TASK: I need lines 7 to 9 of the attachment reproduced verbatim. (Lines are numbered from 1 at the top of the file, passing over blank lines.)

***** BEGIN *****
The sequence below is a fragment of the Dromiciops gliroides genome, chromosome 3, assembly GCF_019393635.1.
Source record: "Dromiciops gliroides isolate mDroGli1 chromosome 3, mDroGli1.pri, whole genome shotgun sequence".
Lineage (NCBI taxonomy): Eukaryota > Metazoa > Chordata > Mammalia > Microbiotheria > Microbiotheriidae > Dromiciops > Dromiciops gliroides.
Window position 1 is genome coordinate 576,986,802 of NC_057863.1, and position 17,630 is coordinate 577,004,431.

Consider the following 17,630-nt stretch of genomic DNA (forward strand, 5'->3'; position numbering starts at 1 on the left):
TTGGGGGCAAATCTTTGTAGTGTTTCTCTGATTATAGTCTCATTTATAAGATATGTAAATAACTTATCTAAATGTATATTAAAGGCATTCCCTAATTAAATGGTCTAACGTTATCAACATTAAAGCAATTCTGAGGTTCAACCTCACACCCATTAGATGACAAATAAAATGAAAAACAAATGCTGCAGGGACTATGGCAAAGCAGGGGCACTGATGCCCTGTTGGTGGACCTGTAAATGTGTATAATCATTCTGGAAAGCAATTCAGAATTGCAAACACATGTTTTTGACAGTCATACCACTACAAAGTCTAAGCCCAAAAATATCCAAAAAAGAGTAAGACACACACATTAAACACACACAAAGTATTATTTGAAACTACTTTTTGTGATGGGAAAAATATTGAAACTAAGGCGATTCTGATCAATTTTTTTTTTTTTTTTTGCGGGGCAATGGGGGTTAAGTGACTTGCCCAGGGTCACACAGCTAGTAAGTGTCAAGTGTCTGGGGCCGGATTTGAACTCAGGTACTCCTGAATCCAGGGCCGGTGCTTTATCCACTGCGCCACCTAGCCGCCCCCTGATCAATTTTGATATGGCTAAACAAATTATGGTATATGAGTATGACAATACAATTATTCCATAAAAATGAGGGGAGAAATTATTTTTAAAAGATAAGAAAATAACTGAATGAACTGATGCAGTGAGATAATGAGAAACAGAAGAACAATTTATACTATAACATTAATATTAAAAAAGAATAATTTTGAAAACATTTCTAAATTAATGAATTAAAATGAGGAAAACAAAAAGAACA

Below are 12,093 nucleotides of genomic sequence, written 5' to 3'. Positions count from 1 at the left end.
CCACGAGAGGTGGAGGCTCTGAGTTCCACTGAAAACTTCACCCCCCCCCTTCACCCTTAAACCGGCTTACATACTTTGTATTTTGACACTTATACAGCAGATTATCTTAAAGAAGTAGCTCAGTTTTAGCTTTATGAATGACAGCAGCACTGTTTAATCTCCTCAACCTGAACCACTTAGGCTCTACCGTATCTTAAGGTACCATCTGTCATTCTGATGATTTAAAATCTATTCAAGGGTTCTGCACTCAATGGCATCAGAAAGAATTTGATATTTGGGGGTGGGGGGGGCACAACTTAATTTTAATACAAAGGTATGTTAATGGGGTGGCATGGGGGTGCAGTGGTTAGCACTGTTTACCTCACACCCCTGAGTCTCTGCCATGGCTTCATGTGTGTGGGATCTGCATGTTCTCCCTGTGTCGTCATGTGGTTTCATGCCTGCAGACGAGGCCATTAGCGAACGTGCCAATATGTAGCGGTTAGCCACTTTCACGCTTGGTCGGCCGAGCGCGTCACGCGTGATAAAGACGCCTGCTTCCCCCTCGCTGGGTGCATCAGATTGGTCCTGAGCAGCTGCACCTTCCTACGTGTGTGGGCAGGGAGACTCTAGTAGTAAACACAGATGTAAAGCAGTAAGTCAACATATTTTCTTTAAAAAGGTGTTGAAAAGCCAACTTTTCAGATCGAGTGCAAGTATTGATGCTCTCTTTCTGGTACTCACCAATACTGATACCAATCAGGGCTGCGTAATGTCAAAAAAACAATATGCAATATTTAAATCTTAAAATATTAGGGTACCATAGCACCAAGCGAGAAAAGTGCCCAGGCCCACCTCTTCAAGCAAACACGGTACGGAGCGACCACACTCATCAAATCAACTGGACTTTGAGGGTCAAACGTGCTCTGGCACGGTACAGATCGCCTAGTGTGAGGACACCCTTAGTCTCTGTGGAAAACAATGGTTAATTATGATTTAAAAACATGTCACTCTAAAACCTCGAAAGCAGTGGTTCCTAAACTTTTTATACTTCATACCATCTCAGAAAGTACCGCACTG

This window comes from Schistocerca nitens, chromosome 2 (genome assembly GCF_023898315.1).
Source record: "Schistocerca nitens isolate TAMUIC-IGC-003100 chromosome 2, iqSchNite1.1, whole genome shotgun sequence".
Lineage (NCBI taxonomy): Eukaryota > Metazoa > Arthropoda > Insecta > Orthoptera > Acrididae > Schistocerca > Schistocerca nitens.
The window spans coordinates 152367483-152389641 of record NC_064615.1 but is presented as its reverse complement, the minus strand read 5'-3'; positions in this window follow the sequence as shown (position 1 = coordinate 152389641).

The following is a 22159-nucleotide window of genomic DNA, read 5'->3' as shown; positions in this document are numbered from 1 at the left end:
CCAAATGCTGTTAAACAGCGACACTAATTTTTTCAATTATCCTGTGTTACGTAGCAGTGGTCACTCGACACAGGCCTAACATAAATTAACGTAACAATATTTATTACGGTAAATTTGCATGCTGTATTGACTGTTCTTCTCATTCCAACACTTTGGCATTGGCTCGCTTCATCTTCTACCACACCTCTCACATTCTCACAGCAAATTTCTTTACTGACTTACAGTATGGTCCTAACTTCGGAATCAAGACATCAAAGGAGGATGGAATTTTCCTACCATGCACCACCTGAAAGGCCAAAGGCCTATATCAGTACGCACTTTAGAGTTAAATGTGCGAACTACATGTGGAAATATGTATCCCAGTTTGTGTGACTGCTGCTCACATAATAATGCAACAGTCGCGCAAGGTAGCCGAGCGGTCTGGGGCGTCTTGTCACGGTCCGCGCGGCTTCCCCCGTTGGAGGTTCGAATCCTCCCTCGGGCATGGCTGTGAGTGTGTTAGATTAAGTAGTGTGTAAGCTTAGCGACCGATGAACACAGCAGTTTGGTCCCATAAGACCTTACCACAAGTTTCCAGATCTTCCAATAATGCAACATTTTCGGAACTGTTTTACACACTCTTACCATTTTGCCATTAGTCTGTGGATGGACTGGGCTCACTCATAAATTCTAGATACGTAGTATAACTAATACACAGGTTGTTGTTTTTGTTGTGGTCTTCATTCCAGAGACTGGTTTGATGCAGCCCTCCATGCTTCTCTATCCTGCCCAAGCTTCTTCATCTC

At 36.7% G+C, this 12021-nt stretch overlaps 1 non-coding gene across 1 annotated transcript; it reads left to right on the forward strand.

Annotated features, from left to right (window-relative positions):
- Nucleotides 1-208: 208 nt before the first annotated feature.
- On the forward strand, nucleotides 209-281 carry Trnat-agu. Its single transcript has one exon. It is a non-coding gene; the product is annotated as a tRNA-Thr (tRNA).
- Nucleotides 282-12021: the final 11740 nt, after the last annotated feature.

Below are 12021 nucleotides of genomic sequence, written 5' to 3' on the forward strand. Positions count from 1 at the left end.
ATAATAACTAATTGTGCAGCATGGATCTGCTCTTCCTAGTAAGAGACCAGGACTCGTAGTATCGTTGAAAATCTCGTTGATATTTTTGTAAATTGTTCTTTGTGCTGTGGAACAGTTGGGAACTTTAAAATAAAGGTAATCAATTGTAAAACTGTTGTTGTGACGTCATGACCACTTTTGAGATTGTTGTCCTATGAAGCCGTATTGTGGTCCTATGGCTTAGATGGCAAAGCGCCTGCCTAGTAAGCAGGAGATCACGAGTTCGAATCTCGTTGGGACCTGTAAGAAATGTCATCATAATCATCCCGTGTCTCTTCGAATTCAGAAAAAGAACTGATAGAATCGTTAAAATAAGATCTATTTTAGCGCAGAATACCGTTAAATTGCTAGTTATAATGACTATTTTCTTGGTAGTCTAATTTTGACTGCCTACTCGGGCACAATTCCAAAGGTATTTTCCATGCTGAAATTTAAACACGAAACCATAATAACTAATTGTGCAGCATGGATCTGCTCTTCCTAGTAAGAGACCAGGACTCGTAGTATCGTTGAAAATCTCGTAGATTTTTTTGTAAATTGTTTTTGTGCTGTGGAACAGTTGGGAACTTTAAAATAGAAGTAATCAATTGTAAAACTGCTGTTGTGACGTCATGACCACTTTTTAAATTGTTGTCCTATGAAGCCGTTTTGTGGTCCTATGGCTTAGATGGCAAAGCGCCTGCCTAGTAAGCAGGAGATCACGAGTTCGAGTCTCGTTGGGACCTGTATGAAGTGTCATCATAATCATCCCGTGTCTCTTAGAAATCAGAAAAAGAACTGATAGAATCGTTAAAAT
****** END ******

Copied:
Below are 12,093 nucleotides of genomic sequence, written 5' to 3'. Positions count from 1 at the left end.
CCACGAGAGGTGGAGGCTCTGAGTTCCACTGAAAACTTCACCCCCCCCCTTCACCCTTAAACCGGCTTACATACTTTGTATTTTGACACTTATACAGCAGATTATCTTAAAGAAGTAGCTCAGTTTTAGCTTTATGAATGACAGCAGCACTGTTTAATCTCCTCAACCTGAACCACTTAGGCTCTACCGTATCTTAAGGTACCATCTGTCATTCTGATGATTTAAAATCTATTCAAGGGTTCTGCACTCAATGGCATCAGAAAGAATTTGATATTTGGGGGTGGGGGGGGCACAACTTAATTTTAATACAAAGGTATGTTAATGGGGTGGCATGGGGGTGCAGTGGTTAGCACTGTTTACCTCACACCCCTGAGTCTCTGCCATGGCTTCATGTGTGTGGGATCTGCATGTTCTCCCTGTGTCGTCATGTGGTTTCATGCCTGCAGACGAGGCCATTAGCGAACGTGCCAATATGTAGCGGTTAGCCACTTTCACGCTTGGTCGGCCGAGCGCGTCACGCGTGATAAAGACGCCTGCTTCCCCCTCGCTGGGTGCATCAGATTGGTCCTGAGCAGCTGCACCTTCCTACGTGTGTGGGCAGGGAGACTCTAGTAGTAAACACAGATGTAAAGCAGTAAGTCAACATATTTTCTTTAAAAAGGTGTTGAAAAGCCAACTTTTCAGATCGAGTGCAAGTATTGATGCTCTCTTTCTGGTACTCACCAATACTGATACCAATCAGGGCTGCGTAATGTCAAAAAAACAATATGCAATATTTAAATCTTAAAATATTAGGGTACCATAGCACCAAGCGAGAAAAGTGCCCAGGCCCACCTCTTCAAGCAAACACGGTACGGAGCGACCACACTCATCAAATCAACTGGACTTTGAGGGTCAAACGTGCTCTGGCACGGTACAGATCGCCTAGTGTGAGGACACCCTTAGTCTCTGTGGAAAACAATGGTTAATTATGATTTAAAAACATGTCACTCTAAAACCTCGAAAGCAGTGGTTCCTAAACTTTTTATACTTCATACCATCTCAGAAAGTACCGCACTG

This window comes from Schistocerca nitens, chromosome 2 (genome assembly GCF_023898315.1).